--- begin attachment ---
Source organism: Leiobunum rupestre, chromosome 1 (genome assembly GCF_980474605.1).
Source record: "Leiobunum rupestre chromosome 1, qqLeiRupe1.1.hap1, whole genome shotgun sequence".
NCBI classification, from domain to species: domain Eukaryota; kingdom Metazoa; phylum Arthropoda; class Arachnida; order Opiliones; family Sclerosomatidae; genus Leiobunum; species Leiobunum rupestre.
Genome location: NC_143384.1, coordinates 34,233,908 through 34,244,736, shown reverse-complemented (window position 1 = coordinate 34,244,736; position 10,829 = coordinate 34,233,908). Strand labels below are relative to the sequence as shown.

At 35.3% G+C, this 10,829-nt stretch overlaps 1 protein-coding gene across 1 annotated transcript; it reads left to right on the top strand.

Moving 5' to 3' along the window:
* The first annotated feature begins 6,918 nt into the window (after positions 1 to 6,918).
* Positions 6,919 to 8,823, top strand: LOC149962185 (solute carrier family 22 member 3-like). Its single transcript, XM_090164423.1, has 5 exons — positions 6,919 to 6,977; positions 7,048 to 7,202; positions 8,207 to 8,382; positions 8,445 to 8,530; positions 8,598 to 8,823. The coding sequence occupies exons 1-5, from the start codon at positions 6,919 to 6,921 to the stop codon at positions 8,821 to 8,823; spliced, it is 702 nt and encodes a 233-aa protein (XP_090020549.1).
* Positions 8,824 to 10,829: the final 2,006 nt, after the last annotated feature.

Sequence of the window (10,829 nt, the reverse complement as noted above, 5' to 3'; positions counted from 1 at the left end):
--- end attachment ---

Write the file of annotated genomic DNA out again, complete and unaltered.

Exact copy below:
Source organism: Leiobunum rupestre, chromosome 1 (genome assembly GCF_980474605.1).
Source record: "Leiobunum rupestre chromosome 1, qqLeiRupe1.1.hap1, whole genome shotgun sequence".
NCBI classification, from domain to species: domain Eukaryota; kingdom Metazoa; phylum Arthropoda; class Arachnida; order Opiliones; family Sclerosomatidae; genus Leiobunum; species Leiobunum rupestre.
Genome location: NC_143384.1, coordinates 34,233,908 through 34,244,736, shown reverse-complemented (window position 1 = coordinate 34,244,736; position 10,829 = coordinate 34,233,908). Strand labels below are relative to the sequence as shown.

At 35.3% G+C, this 10,829-nt stretch overlaps 1 protein-coding gene across 1 annotated transcript; it reads left to right on the top strand.

Moving 5' to 3' along the window:
* The first annotated feature begins 6,918 nt into the window (after positions 1 to 6,918).
* Positions 6,919 to 8,823, top strand: LOC149962185 (solute carrier family 22 member 3-like). Its single transcript, XM_090164423.1, has 5 exons — positions 6,919 to 6,977; positions 7,048 to 7,202; positions 8,207 to 8,382; positions 8,445 to 8,530; positions 8,598 to 8,823. The coding sequence occupies exons 1-5, from the start codon at positions 6,919 to 6,921 to the stop codon at positions 8,821 to 8,823; spliced, it is 702 nt and encodes a 233-aa protein (XP_090020549.1).
* Positions 8,824 to 10,829: the final 2,006 nt, after the last annotated feature.

Sequence of the window (10,829 nt, the reverse complement as noted above, 5' to 3'; positions counted from 1 at the left end):